- Drone technology has been deployed in a range of applications during the pandemic.
- But they have not always been effective - and have, at worst, caused harm.
- Here's what we know to-date about the ways drones are being used in response to COVID-19, and how useful they actually are.
Drones are increasingly being used in a wide range of humanitarian contexts. This does not always mean they’re useful, however.
They have been used in multiple applications in response to the COVID-19 pandemic, for example. But while some of these applications certainly make sense, others have little to no impact. At worst, they can even cause harm. So let’s review what we know to-date about some of the more novel applications - namely the use of drones to spray disinfectants, detect fevers, broadcast messages, deliver medical supplies and enhance surveillance.
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As The Lancet Journal on Infectious Diseases clearly noted on March 5, 2020: “Air disinfection of cities and communities is not known to be effective for disease control and needs to be stopped. The widespread practice of spraying disinfectant and alcohol in the sky, on roads, vehicles, and personnel has no value; moreover, large quantities of alcohol and disinfectant are potentially harmful to humans and should be avoided.”
The City of Mumbai has decided not to use drones to disinfect containment zones, noting that “drones are ineffective in cleansing major touch points which have been identified across the containment clusters... It will release the disinfectant on rooftops or surfaces where the virus is not present, rendering the activity completely useless.”
The use of drones for remote fever-detection has received considerable attention in the media. Unfortunately, very few have actually questioned the efficacy or even viability of this application. The fact is, fever-detecting drones don’t work. This has not stopped dozens of companies and even humanitarian organizations from using drones to 'detect' fevers in response to the pandemic.
Some drones now carry built-in speakers to broadcast verbal messages. These have been used by local police in multiple countries to 'enforce' lockdowns and related measures such as physical distancing. The results are somewhat mixed. In some cases, the use of broadcasting drones is largely ignored. In others, broadcasting drones appear to intimidate passersby who then quickly disperse. But we’ve also seen these broadcasting drones do the very opposite by forming crowds of curious onlookers. Whether broadcasting drones serve an effective purpose will depend on a host of considerations including, for example, cultural, social, economic, historical and political factors.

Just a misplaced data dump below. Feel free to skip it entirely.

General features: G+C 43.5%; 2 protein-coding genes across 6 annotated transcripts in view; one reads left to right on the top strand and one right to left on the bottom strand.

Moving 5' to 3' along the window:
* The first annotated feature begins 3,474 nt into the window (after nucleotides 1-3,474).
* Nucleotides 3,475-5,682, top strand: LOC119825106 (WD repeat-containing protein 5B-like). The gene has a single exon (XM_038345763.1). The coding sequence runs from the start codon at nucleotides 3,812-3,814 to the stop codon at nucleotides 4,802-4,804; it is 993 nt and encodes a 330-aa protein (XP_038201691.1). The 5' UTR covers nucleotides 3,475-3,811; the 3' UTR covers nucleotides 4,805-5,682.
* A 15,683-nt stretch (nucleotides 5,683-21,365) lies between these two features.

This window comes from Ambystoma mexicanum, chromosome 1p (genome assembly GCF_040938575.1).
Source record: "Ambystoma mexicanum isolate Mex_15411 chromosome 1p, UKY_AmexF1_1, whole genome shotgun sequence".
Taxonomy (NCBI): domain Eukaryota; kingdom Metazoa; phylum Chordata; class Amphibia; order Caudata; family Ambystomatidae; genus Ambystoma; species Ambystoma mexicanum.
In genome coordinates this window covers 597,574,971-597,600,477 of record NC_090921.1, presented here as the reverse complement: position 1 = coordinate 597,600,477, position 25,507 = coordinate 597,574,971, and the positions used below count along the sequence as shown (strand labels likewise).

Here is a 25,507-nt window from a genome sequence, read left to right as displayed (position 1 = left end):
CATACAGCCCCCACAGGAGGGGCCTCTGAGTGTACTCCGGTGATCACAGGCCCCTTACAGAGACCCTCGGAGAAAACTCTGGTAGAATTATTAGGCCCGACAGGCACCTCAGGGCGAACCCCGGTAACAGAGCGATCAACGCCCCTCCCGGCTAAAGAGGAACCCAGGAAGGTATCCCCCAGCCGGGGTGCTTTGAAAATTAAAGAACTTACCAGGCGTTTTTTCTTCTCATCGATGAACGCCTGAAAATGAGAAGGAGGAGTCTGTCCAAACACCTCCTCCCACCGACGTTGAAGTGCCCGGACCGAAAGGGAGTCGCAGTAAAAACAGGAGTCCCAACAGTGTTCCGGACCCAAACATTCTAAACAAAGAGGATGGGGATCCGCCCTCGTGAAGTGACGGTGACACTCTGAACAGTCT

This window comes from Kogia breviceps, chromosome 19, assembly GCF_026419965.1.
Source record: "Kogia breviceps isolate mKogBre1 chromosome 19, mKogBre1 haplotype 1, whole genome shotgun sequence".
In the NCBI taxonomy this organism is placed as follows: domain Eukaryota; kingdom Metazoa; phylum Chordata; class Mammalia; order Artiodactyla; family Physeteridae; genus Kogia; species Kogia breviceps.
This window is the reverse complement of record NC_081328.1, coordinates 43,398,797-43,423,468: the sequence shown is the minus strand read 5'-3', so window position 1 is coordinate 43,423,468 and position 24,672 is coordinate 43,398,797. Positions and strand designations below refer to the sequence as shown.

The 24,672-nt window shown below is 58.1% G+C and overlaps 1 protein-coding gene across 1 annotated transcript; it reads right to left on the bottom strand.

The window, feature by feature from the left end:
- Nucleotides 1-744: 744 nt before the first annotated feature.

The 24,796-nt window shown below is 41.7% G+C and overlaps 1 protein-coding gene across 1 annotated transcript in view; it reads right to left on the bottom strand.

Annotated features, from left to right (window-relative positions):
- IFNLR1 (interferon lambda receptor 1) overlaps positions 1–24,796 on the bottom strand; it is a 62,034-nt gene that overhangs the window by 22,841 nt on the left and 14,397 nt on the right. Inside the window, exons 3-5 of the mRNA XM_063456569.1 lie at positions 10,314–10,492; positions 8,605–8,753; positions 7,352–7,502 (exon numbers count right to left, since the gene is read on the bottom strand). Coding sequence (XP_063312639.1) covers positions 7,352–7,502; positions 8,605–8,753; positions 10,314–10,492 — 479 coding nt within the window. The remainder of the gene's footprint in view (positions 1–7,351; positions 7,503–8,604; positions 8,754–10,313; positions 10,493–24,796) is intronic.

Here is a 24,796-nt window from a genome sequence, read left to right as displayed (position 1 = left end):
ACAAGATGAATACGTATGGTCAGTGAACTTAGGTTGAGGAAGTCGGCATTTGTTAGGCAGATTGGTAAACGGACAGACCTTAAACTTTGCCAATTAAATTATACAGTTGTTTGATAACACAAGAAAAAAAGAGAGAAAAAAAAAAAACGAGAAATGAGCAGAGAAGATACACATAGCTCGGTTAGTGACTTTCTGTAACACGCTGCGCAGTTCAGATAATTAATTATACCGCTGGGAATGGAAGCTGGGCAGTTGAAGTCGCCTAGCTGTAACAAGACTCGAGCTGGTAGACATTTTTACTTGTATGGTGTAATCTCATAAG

Using cargo drones to deliver essential medicines and to collect patient samples is being widely promoted during the pandemic response. We have documented the use of delivery drones in response to COVID-19 in more than 15 countries to-date. The vast majority of these delivery drone services were already in place or in the pipeline well before the pandemic. We have seen very few examples of new delivery services being set up from scratch. This is largely due to a combination of factors including logistics, regulations and the digital divide.
In addition, there are very few examples of medical drone deliveries specifically geared towards small, rural communities in particularly remote areas, even outside of pandemics. This may be due to the fact that most drone delivery companies tend to focus on more populated areas with relatively high demand where hundreds of deliveries per week or even per day are required to break even. In contrast, small and dispersed rural populations may not need more than 100 deliveries per month or even per year. And yet these communities are at far greater health risk given the lack of public health services in remote areas.
There is not doubt that drones can enhance situational awareness. This explains why many have advocated for the use of drones to help enforce lockdowns, sanitary cordons and curfews during the pandemic. Like broadcasting drones, we have seen mixed results from this application, which may be due, inter alia, to a range of cultural, historical and political factors. The more pressing concern when it comes to this application, however, is data privacy and data protection. These concerns are not limited to personal identifying information (PII); they also include worries around demographically identifiable information (DII), for example. Alas, data privacy and protection issues are rarely addressed by those advocating for drone-based surveillance, particularly drone companies.
The takeaway here is not that drones cannot add value in response to the coronavirus. Rather, the right conclusion is that more critical thinking is needed on the use of drones with respect to the COVID-19 emergency. We should also remember that the current pandemic does not have a monopoly on humanitarian crises. This means we must be prepared to deploy emerging technologies like drones in response to these other disasters even during the pandemic. More importantly, the “we” here must be local experts with the right skills and technologies who can take the lead in responding to needs in their own countries. Foreign-led, top-down, techno-centric interventions often exacerbate the digital divide and are rarely effective or sustainable.